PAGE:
Berlin: Three-party exploratory talks to form Germany's next coalition government collapsed after the pro-business Free Democratic Party (FDP) walked out of marathon negotiations, the media reported on Monday.
"The four discussion partners have no common vision for modernisation of the country or common basis of trust," FDP leader, Christian Lindner, announced shortly before midnight on Sunday after the four parties involved missed several self-prescribed deadlines to resolve differences on migration and energy policy.
"It is better not to govern than to govern badly... Goodbye," the Guardian quoted Lindner as saying. Chancellor Angela Merkel has been trying to forge a coalition between her Christian Democratic Union (CDU), its Bavarian sister party the Christian Social Union (CSU), the FDP and the Green party, following federal elections in September.
Announcing the collapse of the talks as an "almost historic day", Merkel on Sunday night insisted that the parties would have been capable of reaching a compromise even in spite of their polarised views on migrations, and described the FDP's walk-out as "regrettable".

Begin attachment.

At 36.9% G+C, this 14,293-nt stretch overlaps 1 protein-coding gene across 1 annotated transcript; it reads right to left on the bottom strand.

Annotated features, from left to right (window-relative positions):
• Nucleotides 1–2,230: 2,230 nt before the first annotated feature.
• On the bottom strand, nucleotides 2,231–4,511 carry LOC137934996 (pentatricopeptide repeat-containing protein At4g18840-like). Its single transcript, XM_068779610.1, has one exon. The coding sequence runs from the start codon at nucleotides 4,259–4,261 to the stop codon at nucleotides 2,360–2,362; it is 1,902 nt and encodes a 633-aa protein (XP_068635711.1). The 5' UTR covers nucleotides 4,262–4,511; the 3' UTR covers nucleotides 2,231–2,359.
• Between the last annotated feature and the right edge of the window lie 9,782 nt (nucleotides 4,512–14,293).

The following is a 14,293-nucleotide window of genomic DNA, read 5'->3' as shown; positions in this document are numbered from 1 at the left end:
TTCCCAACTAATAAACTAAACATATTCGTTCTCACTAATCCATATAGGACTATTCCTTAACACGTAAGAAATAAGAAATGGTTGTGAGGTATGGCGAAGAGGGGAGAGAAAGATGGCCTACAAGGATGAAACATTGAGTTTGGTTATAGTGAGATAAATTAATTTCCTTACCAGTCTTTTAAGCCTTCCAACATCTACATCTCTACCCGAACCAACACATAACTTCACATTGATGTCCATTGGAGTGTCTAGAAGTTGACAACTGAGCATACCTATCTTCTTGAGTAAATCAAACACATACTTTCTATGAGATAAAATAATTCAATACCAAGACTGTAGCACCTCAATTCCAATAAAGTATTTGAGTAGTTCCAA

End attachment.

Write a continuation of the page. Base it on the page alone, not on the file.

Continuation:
"It is a day of deep reflection on how to go forward in Germany. "As chancellor, I will do everything to ensure that this country is well managed in the difficult weeks to come," Merkel said.
The outcome of the collapse remains unknown but Merkel is due to meet President Frank-Walter Steinmeier, who has the power to call snap elections, reports the BBC.
German daily Frankfurter Allgemeine Zeitung called Sunday night's development the worst crisis of Merkel's 12 years in office.
Meanwhile, the second-largest party in parliament, the Social Democrats, have ruled out returning to a coalition government with Merkel. "The voter has rejected the grand coalition," the Guardian quoted party leader Martin Schulz as saying at a party conference in Nuremberg earlier on Sunday.